What we do with ‘RENT’
The struggle to follow your dreams without selling out
Story by Jonathan Larson
Music composed by Jonathan Larson
Directed by Evan Ensign
The Boch Center, Shubert Theatre
Oct. 12–Oct. 17
Is Bohemia dead? No, Jonathan Larson said when he wrote the musical RENT, but it is in a ceaseless struggle with the need to survive before it can live. At the Shubert Theatre in Boston, with the lights back on again after over a year of going dark, this question was posed again by RENT’s 25th Anniversary Farewell Tour.
RENT follows the lives of struggling Bohemian artists living in the East Village in Lower Manhattan. Affected by the HIV/AIDS epidemic, they search for meaning in their lives in spite of their imminent mortality, all while struggling to make rent. RENT made its Broadway debut in 1996 and went on to win the Pulitzer Prize for Drama and the Tony Award for Best Musical that same year. The Broadway production closed in 2008, but there have been countless other national tours and productions, including this year’s 25th Anniversary Farewell Tour, which promises to be the final chance for people to see it live on tour.
The Farewell tour has a lot of history to honor, and it delivers. The vocals and athleticism in RENT are incredibly demanding, and the cast rises to the occasion. Angel Schunard (Javon King) and Mimi Marquez (Aiyana Smash) are simply mesmerizing, and thinking about Charlotte Odusanya’s solo in the iconic song “Seasons of Love” still gives me chills. This production of RENT — the dance numbers, the performances, and the sheer stage presence of the entire cast — is masterfully executed and an exuberant celebration to the reopening of live theater.
While I enjoyed the execution of RENT, the musical itself wasn’t to my taste. I was partial to “Tango: Maureen” and “La Vie Bohème,” but otherwise it is difficult to recall the tunes after the show. The combination of the lyrics and the notes felt clumsily done. The chords were grating at times, almost designed to raise the hairs on the back of one’s neck, especially in the opening song “Rent.” They added to the countercultural, scrappy nature of the premise but, paired with the sheer amount of movement on stage, were a little overwhelming. Some of the characters came off as stereotypical, caricatured versions of members of the LGBT+ community. I also thought the plot lacked coherence — there were too many characters to keep track of and too many unrelated events in the story that seemed interesting on their own but felt unfinished when linked together. The musical tried to cover too much at once.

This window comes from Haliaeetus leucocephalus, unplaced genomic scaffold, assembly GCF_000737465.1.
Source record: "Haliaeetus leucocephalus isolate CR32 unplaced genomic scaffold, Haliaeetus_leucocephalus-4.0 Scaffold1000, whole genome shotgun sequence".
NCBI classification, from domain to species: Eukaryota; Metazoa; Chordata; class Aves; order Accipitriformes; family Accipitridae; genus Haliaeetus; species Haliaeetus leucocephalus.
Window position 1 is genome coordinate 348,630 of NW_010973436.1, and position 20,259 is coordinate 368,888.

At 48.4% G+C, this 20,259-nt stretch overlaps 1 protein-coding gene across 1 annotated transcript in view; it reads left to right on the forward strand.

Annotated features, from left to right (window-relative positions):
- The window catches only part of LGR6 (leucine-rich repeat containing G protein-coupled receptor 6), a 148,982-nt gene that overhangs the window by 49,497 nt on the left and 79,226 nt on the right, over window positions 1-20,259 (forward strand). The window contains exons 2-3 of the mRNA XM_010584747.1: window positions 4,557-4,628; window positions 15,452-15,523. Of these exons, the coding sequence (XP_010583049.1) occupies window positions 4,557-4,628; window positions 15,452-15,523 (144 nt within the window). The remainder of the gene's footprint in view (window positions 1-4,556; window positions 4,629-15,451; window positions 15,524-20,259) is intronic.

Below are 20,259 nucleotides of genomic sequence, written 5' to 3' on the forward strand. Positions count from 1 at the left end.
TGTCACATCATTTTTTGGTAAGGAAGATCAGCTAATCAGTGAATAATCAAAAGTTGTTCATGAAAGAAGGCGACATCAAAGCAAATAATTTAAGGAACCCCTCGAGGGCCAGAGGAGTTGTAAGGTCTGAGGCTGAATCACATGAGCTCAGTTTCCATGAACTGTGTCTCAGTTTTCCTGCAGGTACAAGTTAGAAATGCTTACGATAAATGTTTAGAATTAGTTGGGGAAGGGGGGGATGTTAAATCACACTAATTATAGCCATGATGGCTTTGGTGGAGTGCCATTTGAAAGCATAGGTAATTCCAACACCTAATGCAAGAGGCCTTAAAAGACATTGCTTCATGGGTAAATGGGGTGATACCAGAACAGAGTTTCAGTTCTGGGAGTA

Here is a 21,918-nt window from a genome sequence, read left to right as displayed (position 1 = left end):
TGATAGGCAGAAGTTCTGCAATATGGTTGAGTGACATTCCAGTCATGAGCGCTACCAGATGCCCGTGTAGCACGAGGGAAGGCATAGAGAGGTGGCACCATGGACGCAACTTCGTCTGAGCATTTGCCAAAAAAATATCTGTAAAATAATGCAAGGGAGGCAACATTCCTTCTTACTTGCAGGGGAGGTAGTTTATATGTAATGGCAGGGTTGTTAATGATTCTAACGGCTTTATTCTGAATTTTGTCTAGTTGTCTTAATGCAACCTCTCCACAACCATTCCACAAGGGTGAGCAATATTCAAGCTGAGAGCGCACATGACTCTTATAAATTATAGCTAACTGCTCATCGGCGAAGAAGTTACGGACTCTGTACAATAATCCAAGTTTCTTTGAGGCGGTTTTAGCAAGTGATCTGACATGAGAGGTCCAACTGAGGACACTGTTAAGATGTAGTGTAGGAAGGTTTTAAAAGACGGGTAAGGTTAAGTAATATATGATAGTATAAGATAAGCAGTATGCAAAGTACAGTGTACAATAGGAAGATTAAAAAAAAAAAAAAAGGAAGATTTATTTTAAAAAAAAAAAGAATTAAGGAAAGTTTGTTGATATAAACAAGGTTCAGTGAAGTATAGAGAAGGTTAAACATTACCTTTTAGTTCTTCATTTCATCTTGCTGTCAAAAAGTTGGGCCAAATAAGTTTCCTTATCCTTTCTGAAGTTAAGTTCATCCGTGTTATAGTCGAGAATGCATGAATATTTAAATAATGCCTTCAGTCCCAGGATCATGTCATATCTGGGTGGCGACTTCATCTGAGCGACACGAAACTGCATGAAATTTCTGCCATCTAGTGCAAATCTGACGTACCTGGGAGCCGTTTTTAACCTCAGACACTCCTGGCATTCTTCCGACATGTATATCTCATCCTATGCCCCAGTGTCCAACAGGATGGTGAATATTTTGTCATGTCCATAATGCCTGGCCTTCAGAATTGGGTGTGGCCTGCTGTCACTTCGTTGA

But I can see how RENT is so culturally significant. The story of RENT moves beyond the scope of a few artists in New York City in the ’90s — it still rings true for us, too, 25 years later. When faced with death in the near future, the characters cling to what they love, whether it’s their craft or their relationships, and they are constantly wracked with indecision and uncertainty. Does their work have any significance, in the end? Should they let go of their dreams and sell out to ethically dubious corporations in exchange for functional heating and secure housing during brutal New York winters? These questions plague the characters in RENT in the same way they plague us, as we navigate both the exaltant freedoms and the cold realities of adulthood. The search for purpose in our lives continues.